Madeline is a book published in 1937 by Ludwig Bemelmans about about twelve little girls living in a boarding school in Paris under the care of Miss Clavel. The book opens with the girls performing their nightly routine of breaking their bread, brushing their teeth, and going to bed. They're shown marching around Paris, smiling at the good, and frowning at the bad—rain or shine. Madeline is the smallest, yet the bravest and toughest of the twelve girls. She gives Miss Clavel a hard time through her constant antics.
One night, Madeline is heard crying. She's rushed away to the hospital where she's treated for a ruptured appendix. Her boarding school friends pay her a visit while she's recuperating. During their visit, the girls note the "toys and candy and dollhouse from Papa", and Madeline shows off her fresh scar to her classmates.
The girls return to the school and repeat their same routine—broke their bread, brushed their teeth, and went to bed. Later that evening, Miss Clavel is awoken to the sound of the eleven little girls crying. Their reason, to Miss Clavel's relief, is they too want their appendix removed.
What I liked
Right off the bat I love looseness of the illustration style. The quick sketchy illustration fits with the bustle of an urban centre such as Paris (having just honeymooned in Paris, I also enjoyed the landmarks). This loose style is not my personal go-to, though I feel Bemelmans was able to effectively communicate the narrative using this style.
In contrast, all indoor scenes are illustrated using a splash of warm butter yellow for the background, more saturated yellow for highlights, and black pencil. This gives the impression of safety and consistency while the girls are in the care of Miss Clavel and the school.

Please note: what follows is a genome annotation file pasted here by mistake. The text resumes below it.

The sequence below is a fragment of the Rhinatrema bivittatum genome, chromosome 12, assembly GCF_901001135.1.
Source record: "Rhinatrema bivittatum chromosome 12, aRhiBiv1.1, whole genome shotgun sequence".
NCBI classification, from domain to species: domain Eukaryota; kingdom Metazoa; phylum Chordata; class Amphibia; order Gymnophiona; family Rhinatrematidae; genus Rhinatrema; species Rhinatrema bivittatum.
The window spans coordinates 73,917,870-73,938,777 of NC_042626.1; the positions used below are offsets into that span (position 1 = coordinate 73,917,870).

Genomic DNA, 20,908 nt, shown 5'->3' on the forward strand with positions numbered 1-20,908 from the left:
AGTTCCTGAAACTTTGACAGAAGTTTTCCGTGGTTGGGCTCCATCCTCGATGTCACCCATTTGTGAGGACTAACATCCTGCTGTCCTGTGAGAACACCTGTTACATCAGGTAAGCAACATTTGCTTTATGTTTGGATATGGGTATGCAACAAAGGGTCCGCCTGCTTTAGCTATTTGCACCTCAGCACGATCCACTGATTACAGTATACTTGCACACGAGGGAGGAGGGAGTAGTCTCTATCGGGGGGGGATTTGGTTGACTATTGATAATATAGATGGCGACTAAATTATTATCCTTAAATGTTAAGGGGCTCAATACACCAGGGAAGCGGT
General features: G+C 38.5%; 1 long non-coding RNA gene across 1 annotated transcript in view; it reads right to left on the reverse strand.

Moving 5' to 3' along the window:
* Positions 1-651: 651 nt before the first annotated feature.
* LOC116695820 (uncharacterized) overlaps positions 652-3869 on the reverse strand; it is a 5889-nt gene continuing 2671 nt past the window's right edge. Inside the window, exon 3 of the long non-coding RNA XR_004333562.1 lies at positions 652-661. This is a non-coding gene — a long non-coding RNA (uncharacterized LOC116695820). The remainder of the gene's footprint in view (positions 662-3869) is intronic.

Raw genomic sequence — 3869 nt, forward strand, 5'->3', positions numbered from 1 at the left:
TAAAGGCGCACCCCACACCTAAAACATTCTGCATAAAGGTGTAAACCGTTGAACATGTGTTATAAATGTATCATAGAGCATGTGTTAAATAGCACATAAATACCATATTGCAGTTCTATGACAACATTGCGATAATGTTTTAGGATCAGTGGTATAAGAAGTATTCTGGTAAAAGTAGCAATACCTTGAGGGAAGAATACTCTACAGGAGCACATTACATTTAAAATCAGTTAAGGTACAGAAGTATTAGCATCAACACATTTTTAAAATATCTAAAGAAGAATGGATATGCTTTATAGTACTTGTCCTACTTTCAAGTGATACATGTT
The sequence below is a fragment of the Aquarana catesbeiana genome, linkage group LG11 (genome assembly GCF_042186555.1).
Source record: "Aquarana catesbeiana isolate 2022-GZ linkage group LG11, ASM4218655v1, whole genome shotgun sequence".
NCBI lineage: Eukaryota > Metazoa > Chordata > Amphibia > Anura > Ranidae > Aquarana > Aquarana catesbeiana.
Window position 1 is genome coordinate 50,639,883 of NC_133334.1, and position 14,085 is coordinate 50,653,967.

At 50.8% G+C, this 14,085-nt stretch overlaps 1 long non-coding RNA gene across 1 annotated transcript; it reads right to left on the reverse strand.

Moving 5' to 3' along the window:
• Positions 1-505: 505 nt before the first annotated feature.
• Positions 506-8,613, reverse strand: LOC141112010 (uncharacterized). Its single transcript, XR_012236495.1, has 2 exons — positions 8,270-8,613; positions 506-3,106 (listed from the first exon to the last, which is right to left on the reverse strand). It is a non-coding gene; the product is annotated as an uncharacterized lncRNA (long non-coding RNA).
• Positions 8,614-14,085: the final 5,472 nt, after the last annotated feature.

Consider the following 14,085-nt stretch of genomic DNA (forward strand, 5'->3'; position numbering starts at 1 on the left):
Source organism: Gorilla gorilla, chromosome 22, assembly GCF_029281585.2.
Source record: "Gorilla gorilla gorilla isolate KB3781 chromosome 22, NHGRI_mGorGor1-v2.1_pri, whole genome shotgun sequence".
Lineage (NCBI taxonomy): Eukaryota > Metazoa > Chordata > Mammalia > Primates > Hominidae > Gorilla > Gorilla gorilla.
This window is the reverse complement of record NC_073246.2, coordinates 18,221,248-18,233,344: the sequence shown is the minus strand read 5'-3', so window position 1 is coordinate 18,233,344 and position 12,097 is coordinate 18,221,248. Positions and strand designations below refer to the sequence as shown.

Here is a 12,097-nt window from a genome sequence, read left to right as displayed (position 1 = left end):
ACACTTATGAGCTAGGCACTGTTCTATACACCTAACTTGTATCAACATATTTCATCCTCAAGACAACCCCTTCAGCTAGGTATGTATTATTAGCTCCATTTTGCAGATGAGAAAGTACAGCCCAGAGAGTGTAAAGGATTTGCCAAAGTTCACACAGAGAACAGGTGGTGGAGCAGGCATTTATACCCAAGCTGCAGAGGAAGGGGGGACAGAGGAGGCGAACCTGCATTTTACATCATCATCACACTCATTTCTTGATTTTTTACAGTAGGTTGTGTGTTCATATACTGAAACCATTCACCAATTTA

I enjoyed the rhyming in the story. The repetition of the girls nightly routine was also great, making this text more accessible to young readers. I can imagine the delight and confidence boost a young reader would experience as they're able to quickly recognize and read words they have fresh in their minds!
In my opinion, this story is a really great example of Parisian parenting. Throughout the story, there are examples of discipline, respect, as well and fostering independence and responsibility. Discipline is illustrated through the girls nightly routine; and respect is shown through the girls walking in a straight line respecting the rules (I imagine were) set by Miss Clavel. While independence is illustrated through Madeline's tomfoolery, and responsibility through her taking care of the rat found in the kitchen.
While I haven't read the other books in the Madeline series yet, Miss Clavel seems to be empathetic, and remains calm and understanding of the messiness that is being a child. For example, instead of scolding the girls for wanting a health condition in trade for some toys and candy, she calmly wishes them a goodnight.
What I didn't like
What I didn't like about the story was, while titled "Madeline", I didn't feel like there was enough character development. I would've like to have seen more shenanigans. I think the story would have been better told if Madeline ended up in the hospital for a self-inflicted (but non-intentional) injury. A ruptured appendix seems completely random, especially for an adventurous little girl.
It also wasn't clear, at least to me, that they were students at a boarding school. I read this book as a child, and since then been under the impression that Madeline was an orphan at an orphanage—am I alone in this? It was only now when I read that she received gifts from "Papa" that she does in fact have at least one parent.
Overall I think this book is very charming and there's a lot to like. However I do think the story's conflict could've been better thought out to help with the development of Madeline's character. This is my first book review, so I don't really have a benchmark for what's good/bad. However I didn't dislike it, and I definitely liked it a little bit. That's why I'll give Madeline by Ludwig Bemelmans 4/5 stars.